Mr. Tim Boswell (Daventry) (Con): Will the Minister confirm that two important principles are involved? The first is the entirely desirable wish to encourage people from either socially disadvantaged or educationally unconventional backgrounds to go into higher education institutions. The second is the right of those institutions to select their students on the basis of their academic suitability. If I am ready to concede the first principle to the Minister, will he in return concede to me the principle that the academic freedom of choice of those institutions is paramount and will not be tampered with by Ministers?
Bill Rammell: The Government most certainly do not tamper with university admissions[Interruption.] The Government do not do that. Universities are autonomous. I agree with the hon. Gentleman, who used to hold the post that I now hold, that academic excellence and success in qualifications are the key criteria. However, the problem for the country is that too many suitably qualified young people do not have the aspiration or the opportunity to go on to higher education. That should be the key issue that makes us all determined to do an awful lot better.
The Parliamentary Under-Secretary of State for Education and Skills (Phil Hope): Forty per cent. of apprentices are female, but we recognise that there are some major imbalances in different occupations. One of the ways in which we are addressing that is by working with the Equal Opportunities Commission, the Learning and Skills Council and other sector bodies to improve information, broaden choice and explore more flexible apprenticeship learning opportunities. Those include new entry arrangements into apprenticeships to help young people develop skills before they find an employer. We are also trialling apprenticeships for more mature workers.
Julie Morgan: I thank the Minister for his reply. I am sure that he would agree that this skill segregation at the apprentice stage leads to the unacceptable pay gap later in life. What could the Government do, for example, to encourage older women, rather than just school leavers, into apprenticeships such as electronics or plumbing, as such women could then be role models for younger women?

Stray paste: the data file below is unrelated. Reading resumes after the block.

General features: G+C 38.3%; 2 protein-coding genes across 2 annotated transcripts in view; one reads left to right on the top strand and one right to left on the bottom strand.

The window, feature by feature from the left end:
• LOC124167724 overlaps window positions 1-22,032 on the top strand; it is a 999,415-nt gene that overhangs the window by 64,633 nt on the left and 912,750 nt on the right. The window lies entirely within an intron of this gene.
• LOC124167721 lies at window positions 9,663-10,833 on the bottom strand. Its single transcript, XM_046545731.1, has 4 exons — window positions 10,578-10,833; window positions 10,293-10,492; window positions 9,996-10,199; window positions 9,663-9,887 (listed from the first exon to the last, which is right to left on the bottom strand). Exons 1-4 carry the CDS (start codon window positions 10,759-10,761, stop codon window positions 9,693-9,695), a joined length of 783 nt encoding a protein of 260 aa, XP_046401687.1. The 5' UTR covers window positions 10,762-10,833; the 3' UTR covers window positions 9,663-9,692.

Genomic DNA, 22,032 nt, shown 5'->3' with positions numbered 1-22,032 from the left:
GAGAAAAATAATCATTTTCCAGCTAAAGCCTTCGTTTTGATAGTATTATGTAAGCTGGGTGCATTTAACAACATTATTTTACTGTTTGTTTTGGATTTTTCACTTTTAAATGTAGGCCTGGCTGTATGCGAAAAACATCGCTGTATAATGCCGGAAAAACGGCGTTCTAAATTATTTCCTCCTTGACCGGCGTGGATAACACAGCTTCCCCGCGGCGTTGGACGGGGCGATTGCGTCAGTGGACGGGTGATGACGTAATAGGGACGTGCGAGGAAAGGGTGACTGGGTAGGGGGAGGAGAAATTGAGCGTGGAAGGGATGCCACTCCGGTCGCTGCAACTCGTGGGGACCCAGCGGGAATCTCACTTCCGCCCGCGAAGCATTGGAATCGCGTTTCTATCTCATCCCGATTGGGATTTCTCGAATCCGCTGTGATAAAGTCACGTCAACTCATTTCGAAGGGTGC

My hon. Friend has made an important suggestion. I agree that we must do more to tackle stereotyping at work and in training, and I look forward
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to the Women and Work Commission report, which is to be published soon. We are evaluating now how successful trials of adult entry into apprenticeships are in addressing under-representation of men and women in various shortage sectors. We are also preparing some detailed responses to each of the recommendations of the EOC investigation into occupational segregation in work and training. One example that I can quote to her is of a young woman, Michelle Jones, who was last year's apprentice of the year, and technician of the year, at BAE Systems.
The Solicitor-General (Mr. Mike O'Brien): Under the Contempt of Court Act 1981, a strict liability contempt is committed where a media report creates a substantial risk that the course of justice in proceedings will be seriously impeded or prejudiced. The Law Officers are guided by case law when deciding what factors to take into consideration when assessing whether reports constitute contempt, such as the passage of time between publication and trial, the effect reporting had on the trial and the ability of a trial judge to ensure a fair trial despite the reporting.